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The Worst That Could Happen


Until I found this column by the Washington Post’s David Broder, I was going to write a post talking about how Sen. John McCain is the new – de facto – Senate Majority Leader.
He engineered the “compromise” on the judicial filibuster and he’s been trying to cut a deal with the White House and Senate Democrats on John Bolton’s nomination to be ambassador to the U.N. When titular Sen. Majority Leader Bill Frist stumbled – twice! — McCain was doing the heavy lifting to get a deal done. That’s significant, not just because McCain is clearly aiming for a presidential run against Frist but because he is managaing to attract the support of seasoned and experienced Senators on both sides of the aisle.
There is, however, something else brewing that’s almost as interesting as McCain’s out-of-the-closet presidential ambitions. In fact, this particular fight might serve as the platform on which McCain builds his presidential campaign. Increasingly, Senate Republicans are willing to take on the conservative wing of their party. McCain is smartly leading that fight. And it promises to be a doozie because it means that Republicans like McCain will be taking on the lame duck Bush administration.

In his 2000 presidential bid McCain stared down the far right as Connie Bruck details in her New Yorker profile of McCain. They don’t like him any more than he likes them. But you know what? That’s probably just fine with all those folks who are telling pollsters that they’re a little wary of the Congress’ decision to intervene in the Terry Schiavo case. Or the folks who are just plain-old disgusted by government – and they usually mean “legislative” – inaction. Little things about McCain – his refusing Secret Service protection which famously keeps presidential candidates locked down and away from “real” people when they campaign, his wacky 90-something year old mother who gets speeding tickets — are more sure touches that make folks smile in, well, a kind of solidarity with the scared, straight-talking Senator.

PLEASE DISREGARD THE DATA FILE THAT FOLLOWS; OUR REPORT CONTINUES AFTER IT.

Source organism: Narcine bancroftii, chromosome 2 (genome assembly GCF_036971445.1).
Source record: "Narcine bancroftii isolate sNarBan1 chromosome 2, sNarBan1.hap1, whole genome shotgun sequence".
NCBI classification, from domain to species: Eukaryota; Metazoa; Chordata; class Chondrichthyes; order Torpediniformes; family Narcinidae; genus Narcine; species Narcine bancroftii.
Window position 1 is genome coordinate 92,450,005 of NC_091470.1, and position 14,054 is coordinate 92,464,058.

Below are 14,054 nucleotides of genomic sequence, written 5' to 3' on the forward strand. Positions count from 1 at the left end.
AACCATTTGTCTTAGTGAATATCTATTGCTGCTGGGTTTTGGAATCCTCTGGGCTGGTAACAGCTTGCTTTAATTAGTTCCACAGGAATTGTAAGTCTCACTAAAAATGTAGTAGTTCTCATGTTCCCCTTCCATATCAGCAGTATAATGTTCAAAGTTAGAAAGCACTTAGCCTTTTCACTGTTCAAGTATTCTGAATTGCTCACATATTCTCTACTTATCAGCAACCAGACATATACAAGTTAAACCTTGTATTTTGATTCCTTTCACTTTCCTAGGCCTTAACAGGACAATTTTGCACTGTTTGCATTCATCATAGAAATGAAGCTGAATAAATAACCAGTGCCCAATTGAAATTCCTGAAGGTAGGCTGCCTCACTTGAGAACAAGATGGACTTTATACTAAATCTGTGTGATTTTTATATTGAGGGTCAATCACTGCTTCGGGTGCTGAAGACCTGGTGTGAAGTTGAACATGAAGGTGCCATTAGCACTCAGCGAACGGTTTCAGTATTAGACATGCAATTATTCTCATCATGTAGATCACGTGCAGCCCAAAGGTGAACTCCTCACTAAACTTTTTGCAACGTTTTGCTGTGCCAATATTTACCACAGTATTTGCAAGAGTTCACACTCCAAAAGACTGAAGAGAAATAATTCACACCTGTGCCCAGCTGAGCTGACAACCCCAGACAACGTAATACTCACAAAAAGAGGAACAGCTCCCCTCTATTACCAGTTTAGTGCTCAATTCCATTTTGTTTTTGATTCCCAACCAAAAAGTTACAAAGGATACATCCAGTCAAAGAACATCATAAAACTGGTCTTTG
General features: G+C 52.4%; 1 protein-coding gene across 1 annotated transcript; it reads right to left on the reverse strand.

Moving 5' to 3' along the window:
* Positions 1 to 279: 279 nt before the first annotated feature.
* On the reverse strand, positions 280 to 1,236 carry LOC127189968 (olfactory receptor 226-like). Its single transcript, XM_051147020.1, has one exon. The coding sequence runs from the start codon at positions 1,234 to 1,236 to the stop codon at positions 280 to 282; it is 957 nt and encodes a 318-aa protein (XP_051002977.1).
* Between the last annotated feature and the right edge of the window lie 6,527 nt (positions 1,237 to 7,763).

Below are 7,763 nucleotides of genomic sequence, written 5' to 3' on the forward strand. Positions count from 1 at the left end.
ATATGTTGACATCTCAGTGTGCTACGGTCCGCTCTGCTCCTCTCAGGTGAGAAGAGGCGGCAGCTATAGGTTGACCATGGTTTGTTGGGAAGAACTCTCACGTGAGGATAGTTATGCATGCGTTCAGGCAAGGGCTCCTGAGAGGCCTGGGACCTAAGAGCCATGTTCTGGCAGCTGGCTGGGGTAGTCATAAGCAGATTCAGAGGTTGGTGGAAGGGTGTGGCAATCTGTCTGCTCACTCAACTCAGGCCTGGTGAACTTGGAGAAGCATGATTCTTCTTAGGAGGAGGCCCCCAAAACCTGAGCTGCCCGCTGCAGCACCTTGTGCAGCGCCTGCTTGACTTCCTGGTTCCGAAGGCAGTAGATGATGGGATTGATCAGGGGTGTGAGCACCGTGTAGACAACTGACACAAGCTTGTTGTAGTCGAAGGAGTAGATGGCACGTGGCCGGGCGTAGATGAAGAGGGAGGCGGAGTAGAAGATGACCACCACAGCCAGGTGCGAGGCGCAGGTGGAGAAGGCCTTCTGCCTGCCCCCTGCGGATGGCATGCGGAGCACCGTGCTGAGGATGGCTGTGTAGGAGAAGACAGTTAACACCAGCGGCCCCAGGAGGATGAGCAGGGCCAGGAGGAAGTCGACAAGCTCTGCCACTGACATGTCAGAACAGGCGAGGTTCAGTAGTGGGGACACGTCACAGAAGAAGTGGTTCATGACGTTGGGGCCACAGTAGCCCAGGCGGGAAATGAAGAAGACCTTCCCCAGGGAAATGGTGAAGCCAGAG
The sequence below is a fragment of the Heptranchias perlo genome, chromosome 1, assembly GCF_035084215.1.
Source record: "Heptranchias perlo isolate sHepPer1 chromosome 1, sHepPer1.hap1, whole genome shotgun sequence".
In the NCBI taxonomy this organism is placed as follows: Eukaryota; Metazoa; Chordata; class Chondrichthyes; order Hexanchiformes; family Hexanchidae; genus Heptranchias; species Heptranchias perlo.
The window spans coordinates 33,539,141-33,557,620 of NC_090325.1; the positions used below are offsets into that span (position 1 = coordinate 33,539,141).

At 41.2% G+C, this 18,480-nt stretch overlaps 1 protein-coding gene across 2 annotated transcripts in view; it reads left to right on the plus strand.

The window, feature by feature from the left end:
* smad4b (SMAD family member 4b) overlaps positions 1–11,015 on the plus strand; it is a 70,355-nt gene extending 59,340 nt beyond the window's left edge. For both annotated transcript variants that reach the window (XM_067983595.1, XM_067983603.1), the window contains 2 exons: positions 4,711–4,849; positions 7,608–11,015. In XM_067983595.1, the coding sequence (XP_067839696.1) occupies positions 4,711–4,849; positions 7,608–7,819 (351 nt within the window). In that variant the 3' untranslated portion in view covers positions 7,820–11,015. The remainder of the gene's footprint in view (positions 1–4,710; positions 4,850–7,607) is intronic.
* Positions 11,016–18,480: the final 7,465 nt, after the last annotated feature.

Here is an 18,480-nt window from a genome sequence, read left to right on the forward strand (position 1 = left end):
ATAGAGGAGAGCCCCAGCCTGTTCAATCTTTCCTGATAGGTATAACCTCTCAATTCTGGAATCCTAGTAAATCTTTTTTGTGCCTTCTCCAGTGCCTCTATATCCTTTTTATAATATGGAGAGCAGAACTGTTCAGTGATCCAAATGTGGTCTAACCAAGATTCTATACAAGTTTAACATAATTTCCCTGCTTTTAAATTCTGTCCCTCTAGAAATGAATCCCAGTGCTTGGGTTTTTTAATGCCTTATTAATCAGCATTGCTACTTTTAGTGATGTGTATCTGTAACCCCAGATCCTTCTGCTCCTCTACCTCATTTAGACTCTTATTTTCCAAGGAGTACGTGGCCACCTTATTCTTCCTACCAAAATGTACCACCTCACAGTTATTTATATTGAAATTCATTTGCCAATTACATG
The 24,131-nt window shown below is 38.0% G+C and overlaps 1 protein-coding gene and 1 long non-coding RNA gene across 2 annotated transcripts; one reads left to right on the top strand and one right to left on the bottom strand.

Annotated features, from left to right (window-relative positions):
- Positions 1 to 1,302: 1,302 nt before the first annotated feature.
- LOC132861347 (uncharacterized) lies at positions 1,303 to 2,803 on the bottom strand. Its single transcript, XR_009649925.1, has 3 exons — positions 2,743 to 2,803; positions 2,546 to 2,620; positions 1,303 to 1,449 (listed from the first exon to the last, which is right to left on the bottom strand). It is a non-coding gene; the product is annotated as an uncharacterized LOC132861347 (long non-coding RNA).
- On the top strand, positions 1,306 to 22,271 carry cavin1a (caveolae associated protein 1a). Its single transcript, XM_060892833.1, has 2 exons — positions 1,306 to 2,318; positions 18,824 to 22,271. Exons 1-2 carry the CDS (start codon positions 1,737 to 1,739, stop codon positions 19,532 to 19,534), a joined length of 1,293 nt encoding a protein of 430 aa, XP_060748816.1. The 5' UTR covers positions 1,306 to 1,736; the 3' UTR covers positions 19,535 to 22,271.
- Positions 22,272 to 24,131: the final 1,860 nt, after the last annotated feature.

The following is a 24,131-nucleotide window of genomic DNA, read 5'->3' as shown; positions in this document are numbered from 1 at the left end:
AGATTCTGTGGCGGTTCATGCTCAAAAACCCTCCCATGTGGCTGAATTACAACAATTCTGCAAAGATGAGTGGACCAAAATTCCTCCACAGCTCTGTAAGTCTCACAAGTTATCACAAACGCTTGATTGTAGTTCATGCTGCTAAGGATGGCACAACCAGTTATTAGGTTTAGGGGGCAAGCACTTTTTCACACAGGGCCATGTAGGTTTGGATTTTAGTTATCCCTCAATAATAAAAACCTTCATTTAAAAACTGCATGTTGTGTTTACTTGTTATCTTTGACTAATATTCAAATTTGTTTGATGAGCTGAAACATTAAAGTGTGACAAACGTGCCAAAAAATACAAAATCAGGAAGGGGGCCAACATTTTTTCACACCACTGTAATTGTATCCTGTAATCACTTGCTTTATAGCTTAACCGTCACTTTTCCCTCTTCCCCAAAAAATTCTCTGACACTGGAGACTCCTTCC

McCain’s attempts to get stuff done in the Senate is an extension of these sentiments. Which puts the Senator from Arizona in an interesting, even powerful position. And it’s power that may well grow in the next year.
McCain’s racked up the favor bank points with Democrats in the Senate – hey, why do you really think he cut the deal on filibusters? – so he may well start calling in some chits. On what? The immigration reform bill he’s sponsored with Sen. Ted Kennedy. Conservatives hate immigration reform; they’d just as soon shut the gates. Democrats don’t like it either; they think it’s taking jobs from low-wage earners or not giving enough rights and recognition to immigrants. But pretty much everyone agrees the current situation is a rotten stinking mess.
McCain’s the right man for this job since he comes from a border state and is a hawk – meaning he won’t slack on national security issues now part and parcel of any talk about managing the nation’s borders. And he’s got the political courage to stare down the wack-jobs on both sides of the issue. Not to mention the balls to tell the White House what to do.
McCain’s not the only guy to watch in this little battle for a more moderate Republican Party, however. Take a hard look at Sen. Arlen Specter. And listen to what he had to say on ABC’s This Week on Sunday to Sen. Sam Brownbeck, an opponent of the stem cell legislation Specter says he has enough votes to pass (link via John Aravosis).

BROWNBACK: George [Stephanopoulos] and Arlen, when did each of your lives begin? When did your life biologically start? And we shouldn’t be researching on that life at any time during its continuum unless we have your consent. When did your life start?
SPECTER: Well Sam, I’m a lot more concerned at this point about when my life is gonna end.

Specter, punished by social conservatives for saying that the next Supreme Court nominee shouldn’t necessarily be a pro-life judge, is clearly on the warpath. Facing a terminal illness, mocked by his party and never a guy with a warm and cozy approach to life, Specter’s got little to lose at this point. And he knows it. He’s going to have a smart, equally fearless friend in McCain because once you’ve spent five years in a POW camp there isn’t a whole lot worse that can happen to you.
Like McCain, Specter’s a practiced Senate insider who’s got his share of enemies, critics and detractors. Like McCain, he’s not an easy man to like. But he’s also a very sick man. And he’s beginning to sound like an angry one, too.

Share  Posted by Chris Nolan at 6:42 PM | Permalink

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